With these factors, you and your doctor can make a stronger plan for your health. Along with this please remember that any overgrowth of cells is considered to be a tumour.

Relative to how many of us have overgrowth of some cells, very few of them are considered to be a malignant tumour. Think about skin-tags for example, they are an overgrowth of skin cells but don’t affect our health even if we sometimes have them removed often for cosmetic reasons.

There are thousands of different types of tumours, however far fewer types of malignant cancer. In Australia, there are just five which make up 60 per cent of diagnoses. Let’s go through these five common cancers, and then I’ll take you through vital lifestyle changes to lower your chance of cancer.

Prostate cancer

The most common cancer found in men, the benign type of this cell overgrowth happens in most men especially later in life. The malignant type is far less common and happens when abnormal cells in the prostate gland grow uncontrollably and form a malignant tumour.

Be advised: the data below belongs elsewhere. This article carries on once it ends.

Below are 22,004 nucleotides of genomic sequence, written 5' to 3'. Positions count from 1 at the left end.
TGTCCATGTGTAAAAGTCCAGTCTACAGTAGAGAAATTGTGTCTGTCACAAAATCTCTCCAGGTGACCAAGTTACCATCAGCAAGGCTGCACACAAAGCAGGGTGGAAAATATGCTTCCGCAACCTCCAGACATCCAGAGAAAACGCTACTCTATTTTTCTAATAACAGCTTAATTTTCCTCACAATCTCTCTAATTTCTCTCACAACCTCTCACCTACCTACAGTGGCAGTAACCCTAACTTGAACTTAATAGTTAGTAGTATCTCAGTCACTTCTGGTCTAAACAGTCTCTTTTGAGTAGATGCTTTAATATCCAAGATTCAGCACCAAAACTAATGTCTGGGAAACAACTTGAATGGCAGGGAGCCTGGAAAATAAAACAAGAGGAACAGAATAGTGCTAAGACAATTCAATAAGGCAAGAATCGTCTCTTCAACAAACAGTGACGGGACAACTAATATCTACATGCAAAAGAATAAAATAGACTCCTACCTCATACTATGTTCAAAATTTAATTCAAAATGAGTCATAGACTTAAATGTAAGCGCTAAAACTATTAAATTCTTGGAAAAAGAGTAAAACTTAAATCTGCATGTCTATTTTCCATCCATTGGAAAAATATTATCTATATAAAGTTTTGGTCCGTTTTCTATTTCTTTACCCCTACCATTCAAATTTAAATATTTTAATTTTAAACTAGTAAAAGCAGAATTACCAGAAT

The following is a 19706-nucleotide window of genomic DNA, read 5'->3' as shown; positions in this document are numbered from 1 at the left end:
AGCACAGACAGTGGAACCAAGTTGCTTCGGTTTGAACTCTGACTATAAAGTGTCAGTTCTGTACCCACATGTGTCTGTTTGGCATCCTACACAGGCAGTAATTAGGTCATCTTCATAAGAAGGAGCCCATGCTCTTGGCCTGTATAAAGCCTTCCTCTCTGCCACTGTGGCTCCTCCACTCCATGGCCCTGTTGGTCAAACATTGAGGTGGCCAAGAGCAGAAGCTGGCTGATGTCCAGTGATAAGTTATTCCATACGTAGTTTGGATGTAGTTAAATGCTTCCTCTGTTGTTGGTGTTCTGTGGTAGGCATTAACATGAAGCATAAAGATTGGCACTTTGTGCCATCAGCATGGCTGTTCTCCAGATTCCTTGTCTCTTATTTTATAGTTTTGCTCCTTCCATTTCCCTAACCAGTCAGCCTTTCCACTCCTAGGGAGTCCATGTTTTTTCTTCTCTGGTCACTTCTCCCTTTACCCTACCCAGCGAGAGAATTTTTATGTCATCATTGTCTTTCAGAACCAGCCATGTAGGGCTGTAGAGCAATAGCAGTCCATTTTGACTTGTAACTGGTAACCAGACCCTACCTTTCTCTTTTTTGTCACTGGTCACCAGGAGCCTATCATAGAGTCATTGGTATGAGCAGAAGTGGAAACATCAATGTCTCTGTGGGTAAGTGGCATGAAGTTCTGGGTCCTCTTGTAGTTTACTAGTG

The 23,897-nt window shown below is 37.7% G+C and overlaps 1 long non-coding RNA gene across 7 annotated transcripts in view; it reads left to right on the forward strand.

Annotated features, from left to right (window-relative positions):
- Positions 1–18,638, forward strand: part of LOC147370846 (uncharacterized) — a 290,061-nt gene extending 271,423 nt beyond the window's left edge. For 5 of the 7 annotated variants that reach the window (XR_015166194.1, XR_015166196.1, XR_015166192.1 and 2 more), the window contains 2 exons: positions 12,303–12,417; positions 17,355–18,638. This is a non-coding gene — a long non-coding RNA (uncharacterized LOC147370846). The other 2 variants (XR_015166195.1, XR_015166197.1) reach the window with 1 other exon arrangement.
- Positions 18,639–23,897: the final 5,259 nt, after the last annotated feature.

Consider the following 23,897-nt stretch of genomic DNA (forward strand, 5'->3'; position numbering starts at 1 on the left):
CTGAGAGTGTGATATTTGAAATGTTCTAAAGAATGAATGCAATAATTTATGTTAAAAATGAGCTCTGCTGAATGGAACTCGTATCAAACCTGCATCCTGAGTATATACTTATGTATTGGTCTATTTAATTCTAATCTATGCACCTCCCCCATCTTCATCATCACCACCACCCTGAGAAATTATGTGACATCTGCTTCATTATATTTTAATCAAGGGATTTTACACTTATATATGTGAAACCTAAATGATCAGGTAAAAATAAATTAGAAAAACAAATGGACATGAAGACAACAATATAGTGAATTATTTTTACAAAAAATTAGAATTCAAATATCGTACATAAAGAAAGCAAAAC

The five year survival rate for prostate cancer is 95 per cent, however, it’s often diagnosed during late stages as the initial stage shows barely any symptoms. Advanced prostate cancer symptoms include frequent urination, pain while urinating, blood in semen or urine, a weak stream, lower back or pelvis pain and weak legs.

Bowel cancer

Also known as colorectal cancer, this forms in the inner lining of the bowel and begins with growths called polyps becoming invasive cancer. It is more common in Australians aged over the age of 50, and found in both men and women. Symptoms include a distinct change in bowel habits, and change in the appearance of bowel movements such as blood in the stools. You can also experience abdominal pain, bloating, cramping or a pain in the anus or rectum.

Breast cancer

Predominantly found in women, but also has been found rarely in men, breast cancer is abnormal growth of the cells lining the breast lobules or ducts. Breast cancer can be a silent killer as some people can have virtually no symptoms. If symptoms do present they include lumps in the breast, nipple sores and discharge, swollen armpits or a rash.

Melanoma